Writers had ample reason to employ so many superlatives. At the age of 15, Woods had become not only the first black man to win the U.S. Junior Amateur Championship, but also its youngest victor. He was also the first male to win three U.S. Junior titles--1991, 1992, 1993--and had enjoyed a few casual rounds with professional golfers Sam Snead, Greg Norman, Jack Nicklaus, and John Daly. Woods's amateur title also qualified him for a trio of prestigious professional events--the Masters, the U.S. Open, and the British Open. Perhaps more importantly, the Stanford freshman captured the latter championship by staging the greatest comeback in a game in the 99-year history of the tournament. It was a dazzling performance that suggested Woods was a champion of the highest order.

Tom Watson, a tried and true legend himself, called Woods "the most important young golfer in the last 50 years." Another golfing great, Bryon Nelson, told Newsweek that compared to the youthful games of Ben Hogan, Jack Nicklaus, and Tom Watson, Woods stood alone. "I've seen 'em all," he said, adding, "This fellow has no weakness." Coach Butch Harmon, who tutored Greg Norman and later Woods, declared, "He handles pressure like a 30-year-old. And his creativity is amazing. Some of the shots I've seen him hit remind me of Norman and Arnold Palmer."

Despite the outpouring of professional praise, Woods did not abandon his college studies to join the pro tour following his historic win. The New York Times stated that Woods played golf with the "steadfast persistence of a man many years his senior," and the same could be said of his life off the greens. Woods was committed to his studies at Stanford, determined to maintain a 3.0 grade point average and become the top collegiate golfer in the country. Never mind that millions in endorsements and prize money was essentially his for the asking. Woods, and his parents, weren't yet ready to cash in on his talent. "Money can't buy us," Tiger's mother, Kultida (Tida), a native of Thailand, told Rick Reilly of Sports Illustrated. "What [does] he need money for? If you turn him pro, you take his youth away from him."

According to Woods, his youth was a normal one. "I did the same things every kid did," he told Newsweek. "I studied and went to the mall. I was addicted to TV wrestling, rap music, and The Simpsons. I got into trouble and got out of it. I loved my parents and obeyed what they told me. The only difference is I can sometimes hit a little ball into a hole in less strokes than some other people." But that was hardly the only difference. Typical childhoods, after all, are not launched on the golf course: Woods was introduced to the game at nine months. By the age of three, he'd already scored 50 for nine holes and outputted Bob Hope on the Mike Douglas Show. Still, if observers needed further proof that Woods was a child prodi gy, they got it when he hit a hole-in-one at the age of six and broke 80 by the age of eight.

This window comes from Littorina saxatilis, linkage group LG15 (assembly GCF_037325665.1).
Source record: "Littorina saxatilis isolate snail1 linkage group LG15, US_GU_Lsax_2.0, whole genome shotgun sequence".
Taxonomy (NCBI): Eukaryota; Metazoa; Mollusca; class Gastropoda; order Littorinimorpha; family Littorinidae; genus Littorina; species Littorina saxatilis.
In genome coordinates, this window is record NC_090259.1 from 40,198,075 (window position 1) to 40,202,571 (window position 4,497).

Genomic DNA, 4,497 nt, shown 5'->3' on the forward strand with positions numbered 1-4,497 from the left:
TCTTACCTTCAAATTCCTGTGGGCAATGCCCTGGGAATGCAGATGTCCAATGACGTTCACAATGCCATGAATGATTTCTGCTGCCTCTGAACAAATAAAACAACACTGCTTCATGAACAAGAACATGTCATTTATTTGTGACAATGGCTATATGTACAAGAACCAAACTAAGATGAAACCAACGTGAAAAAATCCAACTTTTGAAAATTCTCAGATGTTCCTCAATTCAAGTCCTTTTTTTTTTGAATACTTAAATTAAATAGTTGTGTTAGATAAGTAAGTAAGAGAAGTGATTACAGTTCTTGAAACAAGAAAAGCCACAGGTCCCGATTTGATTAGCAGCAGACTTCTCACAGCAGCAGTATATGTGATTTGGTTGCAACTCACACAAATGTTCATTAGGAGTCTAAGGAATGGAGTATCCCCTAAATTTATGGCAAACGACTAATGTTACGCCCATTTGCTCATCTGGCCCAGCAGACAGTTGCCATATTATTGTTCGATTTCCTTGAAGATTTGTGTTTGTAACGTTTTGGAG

His extraordinary success, in part, stemmed from early psychological training, including a series of subliminal tapes that Woods began listening to at the age of six. The messages intended to shape an unshakable confidence with declarations like: "I focus and give it my all!," "My will moves mountain!," "I believe in me!," and "I will my own destiny!" As Reilly of Sports Illustrated reported, "From the beginning, the boy understood what the tape was for, and he liked it. He would pop in the tape while swinging in front of the mirror or putting on the carpet or watching videos of old Masters tournaments. In fact, he played the tape so often that it would have driven any other parents quite nuts." Hardly the stuff of a normal childhood.

Earl and Kultida Woods were not ordinary parents. Earl, a former Green Beret and U.S. Army officer, discovered golf at the age of 42, after he had served his time in Vietnam and Thailand and met and married Tida, a woman 14 years his junior. A gifted athlete, Earl had competed in collegiate baseball; a catcher, he was the first black player at Kansas State. When Tiger came along, Earl was determined that his son start golf early. Taking him to the Navy Golf Course--just five minutes from their home--Earl put a putter into Tiger's hands before he could walk and taught him the fundamentals of the game before he could barely talk. By the age of two, Tiger could offer rather advanced criticism of other people's swings. By second grade, Woods won his first international tournament. 10-year-old Tiger began taking formal lessons with golf pro legend John Anselmo and would continue to do so until he was 17. At 11, he had played some 30 junior tournaments in Southern California, winning every title.

Woods's adeptness was not limited to golf. During his teen years he participated in many sports. Newsweek acknowledged that Woods was "a natural switch-hitter [in baseball], loved playing shooting guard [in basketball], was a wide receiver [in football], and a 400-meter runner [in track]." But golf always seemed to be his main love, so much so that his parents often had to remind or encourage him to do other things. The pleasure he derived from doing so well on the course was always apparent. Even as a pro, Sports Illustrated's Gary Van Sickle noted, "He smiles on the course and looks as if he's having fun. He emotes, whether it's punching the air with an uppercut ... or straight-arming a putt into the hole." And the tougher the challenge, the more Woods enjoyed himself. As Van Sickle remarked, "Woods ... is a dangerous golfer. Difficult situations bring out the best in him."